The other reason is that body position really does affect meditation experience. Buddhist meditation isn’t something you do only in your head; it engages the entire body and mind. Experienced meditators nearly always come to appreciate that exactly how the spine is aligned, what hand mudra you use, whether the chest feels “open” or “closed,” all color the mind and can make a huge difference in the meditation experience.
5. It’s Not Outside, It’s Not Inside
Usually in beginner meditation class the teacher will explain that wisdom isn’t “out there” somewhere and is something you must find within yourself. This usually sets us up for a few years of prodding around inside ourselves, so to speak, looking for the elusive E (for Enlightenment) Spot.
The truth is, it’s not outside, it’s not inside. Or it’s both outside and inside; either one. “Outside” and “inside” are arbitrary designations that don’t signify anything important. When you’re ready the E Spot will be everywhere. Just practice.
6. Not Too Tight, Not Too Loose
The Buddha compared practice to a stringed musical instrument. If the strings are too tight they will break; if they are too loose they won’t play notes.
Sometimes people begin Buddhist practice with huge enthusiasm and set impossible meditation schedules and goals for themselves. And they burn out, and quit. This is like the tight string that breaks. And others sometimes don’t commit to practice and only meditate occasionally; this is being too loose.
People who are trying to fit a meditation practice into a life already stuffed with job, family and other obligations are advised to set a moderate meditation pace; say, five to ten minutes a day. You can always add time if you want to. But it’s better to meditate for five minutes every day than for two hours every Saturday.
7. The Role of a Teacher
There are many books and websites that provide good instructions for how to meditate. Even so, I strongly recommend seeking the guidance of someone recognized as a meditation master by an established school of Buddhism.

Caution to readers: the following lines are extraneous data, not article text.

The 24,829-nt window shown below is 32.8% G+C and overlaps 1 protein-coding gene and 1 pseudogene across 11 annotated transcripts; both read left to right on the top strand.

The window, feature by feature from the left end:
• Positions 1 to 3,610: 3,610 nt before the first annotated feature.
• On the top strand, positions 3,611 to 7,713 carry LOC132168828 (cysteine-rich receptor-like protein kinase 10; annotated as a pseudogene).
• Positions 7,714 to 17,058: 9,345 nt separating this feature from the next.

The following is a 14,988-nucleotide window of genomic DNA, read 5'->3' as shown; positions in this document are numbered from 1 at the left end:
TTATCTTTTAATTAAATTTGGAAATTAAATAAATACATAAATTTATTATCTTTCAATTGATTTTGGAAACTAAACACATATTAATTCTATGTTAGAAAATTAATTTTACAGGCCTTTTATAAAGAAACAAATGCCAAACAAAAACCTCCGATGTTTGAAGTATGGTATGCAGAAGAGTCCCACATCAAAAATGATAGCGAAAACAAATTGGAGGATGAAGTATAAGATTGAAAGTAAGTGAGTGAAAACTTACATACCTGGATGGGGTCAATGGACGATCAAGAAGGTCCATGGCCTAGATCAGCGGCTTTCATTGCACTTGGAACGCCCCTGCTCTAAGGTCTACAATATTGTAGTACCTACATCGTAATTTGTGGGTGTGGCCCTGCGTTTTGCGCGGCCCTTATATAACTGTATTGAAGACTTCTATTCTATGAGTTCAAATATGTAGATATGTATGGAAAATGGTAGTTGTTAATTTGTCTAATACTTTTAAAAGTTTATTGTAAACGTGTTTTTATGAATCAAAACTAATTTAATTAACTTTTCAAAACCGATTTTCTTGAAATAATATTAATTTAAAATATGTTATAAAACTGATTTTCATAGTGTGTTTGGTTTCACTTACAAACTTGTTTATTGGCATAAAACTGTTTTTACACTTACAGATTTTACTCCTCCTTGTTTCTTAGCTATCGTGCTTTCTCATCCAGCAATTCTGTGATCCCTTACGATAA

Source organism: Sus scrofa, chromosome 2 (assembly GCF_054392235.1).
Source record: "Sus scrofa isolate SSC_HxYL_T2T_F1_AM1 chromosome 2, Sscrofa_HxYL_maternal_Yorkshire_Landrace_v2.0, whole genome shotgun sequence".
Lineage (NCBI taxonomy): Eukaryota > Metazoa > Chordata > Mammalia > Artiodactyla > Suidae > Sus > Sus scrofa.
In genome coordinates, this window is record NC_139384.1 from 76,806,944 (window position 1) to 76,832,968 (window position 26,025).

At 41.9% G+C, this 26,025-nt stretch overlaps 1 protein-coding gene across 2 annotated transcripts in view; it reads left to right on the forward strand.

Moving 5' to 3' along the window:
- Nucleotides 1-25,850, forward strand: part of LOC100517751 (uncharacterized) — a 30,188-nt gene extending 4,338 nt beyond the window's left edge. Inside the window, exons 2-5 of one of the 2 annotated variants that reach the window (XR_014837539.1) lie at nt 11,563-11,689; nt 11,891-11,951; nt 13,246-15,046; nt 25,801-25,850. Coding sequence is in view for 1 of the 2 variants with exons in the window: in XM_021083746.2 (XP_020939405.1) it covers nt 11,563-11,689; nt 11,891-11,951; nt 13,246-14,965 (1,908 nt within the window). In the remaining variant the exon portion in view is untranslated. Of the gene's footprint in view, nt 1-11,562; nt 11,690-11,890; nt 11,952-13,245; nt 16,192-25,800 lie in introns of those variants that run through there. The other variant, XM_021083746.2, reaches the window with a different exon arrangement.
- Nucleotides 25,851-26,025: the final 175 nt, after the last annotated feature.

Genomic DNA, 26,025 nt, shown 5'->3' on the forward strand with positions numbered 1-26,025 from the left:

If you are committed to the do-it-yourself ideal, please note that I’m not saying you have to commit your life to a guru and live in an ashram. If may be that your meditation mentor is someone you see only once or twice a year at a weekend retreat. Having someone who knows you and who can give you one-on-one advice when you need it can make a huge difference, however.
Read More: Finding Your Teacher
There really are pitfalls and dangers on the meditation path, and the established traditions have cataloged these pitfalls and have worked out ways to deal with them. Because of the popularity of meditation a lot of people are teaching meditation and leading retreats who have no training in a Buddhist practice tradition and don’t fully appreciate what can go wrong, so watch out for this.
Read More: Buddhist Meditation and the Dark Night
8. Don’t Wall Yourself Off
An important aspect of Buddhist meditation is loosening the bonds of ego. The Four Noble Truths teach us that our problems stem from the delusion that “I” am something enclosed within this skin, and everything beyond this skin is “other.”
For this reason, it’s long been recognized that if we practice only to benefit ourselves it’s probably not going to work. Although we all may begin practice seeking remedy for ourselves, if our practice is sincere we will become more sensitive to the suffering of others and wish to benefit them, also. Otherwise, our meditation practice can amount to marinating in our own egos, reinforcing the self-and-other dichotomy instead of dissolving it.
For this reason, the experience of meditating with others is hugely beneficial. Again, this doesn’t mean you have to join a sangha. Maybe just once a week or so you take part in a meditation group in your community.
One of the potential perils of a solo practice is that practice can become this intensely personal thing that is yours and yours alone and which may be compromised if shared with others. This is a common phase many of us go through, actually, but it’s important to not stick there. One of the fruits of practice is a natural turning away from self-clinging as the wall between self and other dissolves. Sharing practice with others facilitates this.
On the other hand, if you remain stuck in “I can do this by myself” mode, you’re stuck, period. If you find yourself becoming edgy and self-defensive at the idea of meditating with others or consulting with a teacher, consider this a warning sign that there’s an unhealthy amount of ego-attachment in your practice.
Nearly all of us who engage in a meditation practice smack into one or more of these problems eventually; some of us smack into all of them. I hope you find this list helpful.
[This is an article I wrote for the Buddhism section of About.com. However, since About.com has removed it from their servers, all rights revert to me.]